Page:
26 April 2011

Assholes united


The other day I stood on a very long line at Kings during the pre-dinner rush. Many people were perturbed and impatient, and eventually the management opened a new lane. At this point, those in the back of the line who were suffering from RIGHTEOUS INDIGNATION DUE TO BEING FORCED TO WASTE THEIR VALUABLE TIME, made a beeline for the new lanes. Although I am patient about waiting in line, cutting really chaps my ass. Waiting your turn is a useful social skill, one which we all had lots of time to master in elementary school. So I was happy when the manager shamed the back of the line usurpers back into place.

Later in the week I was in an exceedingly long line at the Gap. The cashier mentioned that there was no line at another register in a different part of the store. The woman behind me turned around and raced for the register. This of course, annoyed the shit out of me, because of the CUTTING. And so I took a short cut and narrowly beat her to the register. It was childishly self-righteous of me, yet so satisfying because I WON.


Recently I drove across town behind someone going painfully below the speed limit. For a long time. I kept my distance and tried to remain patient, hoping he would turn off. I had the dotted yellow line on my side of the road, so eventually I moved to pass him. At this point he gunned his engine and refused to let me by, but not before gesticulating angrily in my direction.

Later in the week I honked as a car made a fast left turn in my direction and I swerved and honked to avoid getting hit. I wish there were a way to differentiate hostile honking from warning honking, because the latter was what I intended. Clearly I was misunderstood, because the driver proceeded to go out of his way to pull along side me to give me the finger.


A few weeks ago I was running late for my yoga class. I used to be habitually late for classes, but I have turned over a new leaf, and now I arrive early, so I was especially frustrated by my lapse into old behavior.

I live on a narrow road and it drives me crazy when people park right across from my driveway. In my head, I yell THANKS, FOR MAKING IT REALLY DIFFICULT FOR ME TO GET OUT OF MY OWN DRIVEWAY WITHOUT HITTING YOUR CAR, WHICH I WILL THEN BE RESPONSIBLE FOR FIXING ALTHOUGH I THINK YOU ARE AS MUCH TO BLAME BECAUSE YOU DID NOT BOTHER TO LOOK BEFORE YOU GOT OUT OF YOUR CAR. And so I was ashamed when I left my class and found a parking ticket on my windshield for parking in front of someone’s driveway.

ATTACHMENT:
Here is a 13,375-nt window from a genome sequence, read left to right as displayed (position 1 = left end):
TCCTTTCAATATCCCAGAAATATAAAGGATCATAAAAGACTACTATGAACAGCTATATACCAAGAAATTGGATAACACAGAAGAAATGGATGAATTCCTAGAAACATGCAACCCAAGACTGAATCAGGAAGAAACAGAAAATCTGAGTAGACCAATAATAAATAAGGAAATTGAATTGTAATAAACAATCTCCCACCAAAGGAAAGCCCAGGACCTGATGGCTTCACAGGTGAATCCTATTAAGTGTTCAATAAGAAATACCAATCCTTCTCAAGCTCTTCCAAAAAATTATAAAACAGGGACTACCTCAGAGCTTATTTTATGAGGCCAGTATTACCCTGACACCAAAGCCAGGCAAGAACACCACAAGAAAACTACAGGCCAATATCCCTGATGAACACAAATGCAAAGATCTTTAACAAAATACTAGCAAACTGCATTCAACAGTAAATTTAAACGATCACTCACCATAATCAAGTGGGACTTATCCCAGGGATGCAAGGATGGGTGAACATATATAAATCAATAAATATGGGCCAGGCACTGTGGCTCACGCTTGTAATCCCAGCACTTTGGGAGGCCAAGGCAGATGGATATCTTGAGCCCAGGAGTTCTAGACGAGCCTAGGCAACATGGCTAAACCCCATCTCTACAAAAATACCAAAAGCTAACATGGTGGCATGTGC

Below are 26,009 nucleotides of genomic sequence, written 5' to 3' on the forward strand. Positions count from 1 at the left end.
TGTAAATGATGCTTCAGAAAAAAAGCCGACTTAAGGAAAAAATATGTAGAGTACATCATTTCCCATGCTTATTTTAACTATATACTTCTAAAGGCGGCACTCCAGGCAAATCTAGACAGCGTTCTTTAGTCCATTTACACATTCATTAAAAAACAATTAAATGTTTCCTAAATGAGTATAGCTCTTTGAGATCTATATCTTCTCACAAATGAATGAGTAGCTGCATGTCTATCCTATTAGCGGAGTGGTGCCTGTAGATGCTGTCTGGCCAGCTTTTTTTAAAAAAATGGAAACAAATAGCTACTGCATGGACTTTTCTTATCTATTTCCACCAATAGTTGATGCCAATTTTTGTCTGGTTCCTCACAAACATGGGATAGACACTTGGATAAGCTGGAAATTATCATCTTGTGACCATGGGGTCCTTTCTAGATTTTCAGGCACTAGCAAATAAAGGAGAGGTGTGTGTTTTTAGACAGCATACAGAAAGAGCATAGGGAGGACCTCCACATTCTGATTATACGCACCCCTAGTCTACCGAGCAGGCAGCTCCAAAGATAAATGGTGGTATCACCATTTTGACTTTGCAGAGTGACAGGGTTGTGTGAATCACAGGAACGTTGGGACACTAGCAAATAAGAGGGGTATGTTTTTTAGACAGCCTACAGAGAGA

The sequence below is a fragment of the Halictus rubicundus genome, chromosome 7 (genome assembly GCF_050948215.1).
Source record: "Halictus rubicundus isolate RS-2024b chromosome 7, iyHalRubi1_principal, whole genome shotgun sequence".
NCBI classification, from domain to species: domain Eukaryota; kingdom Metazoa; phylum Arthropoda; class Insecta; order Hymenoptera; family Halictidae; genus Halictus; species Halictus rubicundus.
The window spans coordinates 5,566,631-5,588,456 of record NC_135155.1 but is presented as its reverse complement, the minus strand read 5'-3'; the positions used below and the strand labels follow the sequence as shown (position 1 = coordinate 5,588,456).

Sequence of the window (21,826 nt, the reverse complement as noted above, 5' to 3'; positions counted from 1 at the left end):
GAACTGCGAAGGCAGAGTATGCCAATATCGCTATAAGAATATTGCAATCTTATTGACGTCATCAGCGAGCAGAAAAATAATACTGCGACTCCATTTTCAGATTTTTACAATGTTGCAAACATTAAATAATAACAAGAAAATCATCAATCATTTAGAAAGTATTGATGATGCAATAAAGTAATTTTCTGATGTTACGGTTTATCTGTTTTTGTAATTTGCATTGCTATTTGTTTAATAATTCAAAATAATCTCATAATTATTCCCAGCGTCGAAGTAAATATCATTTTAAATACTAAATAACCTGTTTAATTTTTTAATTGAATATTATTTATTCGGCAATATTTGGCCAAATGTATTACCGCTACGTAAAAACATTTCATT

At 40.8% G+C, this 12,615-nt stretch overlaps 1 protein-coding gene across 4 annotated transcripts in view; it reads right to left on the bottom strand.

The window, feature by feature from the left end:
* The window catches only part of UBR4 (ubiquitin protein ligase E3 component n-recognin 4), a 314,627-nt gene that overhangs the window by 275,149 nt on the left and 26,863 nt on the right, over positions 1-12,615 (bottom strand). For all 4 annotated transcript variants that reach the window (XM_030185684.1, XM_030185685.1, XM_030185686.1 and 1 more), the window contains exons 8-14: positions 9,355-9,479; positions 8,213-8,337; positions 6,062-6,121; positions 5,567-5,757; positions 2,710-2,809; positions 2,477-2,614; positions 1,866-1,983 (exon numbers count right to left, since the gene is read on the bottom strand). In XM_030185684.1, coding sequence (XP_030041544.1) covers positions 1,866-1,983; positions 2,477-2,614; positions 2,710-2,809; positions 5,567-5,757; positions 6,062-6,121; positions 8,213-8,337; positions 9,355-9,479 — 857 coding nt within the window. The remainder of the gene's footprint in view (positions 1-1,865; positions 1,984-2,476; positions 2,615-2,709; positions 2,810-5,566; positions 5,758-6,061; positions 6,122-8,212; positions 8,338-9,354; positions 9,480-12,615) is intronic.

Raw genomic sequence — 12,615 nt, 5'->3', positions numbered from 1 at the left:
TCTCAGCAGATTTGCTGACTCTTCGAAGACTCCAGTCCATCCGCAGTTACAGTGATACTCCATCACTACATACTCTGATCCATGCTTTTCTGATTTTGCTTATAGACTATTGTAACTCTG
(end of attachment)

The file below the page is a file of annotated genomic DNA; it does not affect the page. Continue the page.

Gabriel and Sacha need to be dropped off for school at the same time, on different ends of town. Often Gabriel walks to school, which solves the problem. On the days I drive him, I get him to school a few minutes early, before the car line opens. People are already queueing, but if I wait in the line, Sacha will be late for school. My solution to this problem is to drop Gabriel off on the corner a suitable distance away from the queue to avoid cutting, and let him walk the rest of the way.

One morning last week I was distracted, and instead of pulling up to my usual corner, I pulled past the car line and drove around a corner closer to the car line to let him out. I thought this was alright, because I wasn’t queuing for an adult to escort my child from the car, but as he closed the door, Gabriel admonished, “Mom, you just cut the line.”


I am a bit militaristic about pedestrians having the right of way. People in cars, take heed, as you are much more powerful than the little people on foot! When a car guns down the street while I am walking, I have been known to yell orders to slow down. This embarrasses my children, and does nothing to rectify the problem, but it provides some cathartic release.

Last week as I walked to pick Gabriel up from school I stepped off the curb to cross and a driver began making a turn into me. I held up my hand demanding that he stop to let me, the PEDESTRIAN go. And then, I noticed that the light was red, and I did not have the right of way. Embarrassed, I retreated back to the curb, and tried issuing an I’M SORRY, MY BAD wave, but I I had already created the impression of being a self-righteous ass, and like horn honking, from a distance it is not easy to distinguish pleading gestures of remorse from angry gesticulation.

And this is where my brain spirals in an infinite loop of confusion and guilt, because on the one hand, I like to berate people for behaving badly, but on the other, hello assholes I am one of you!

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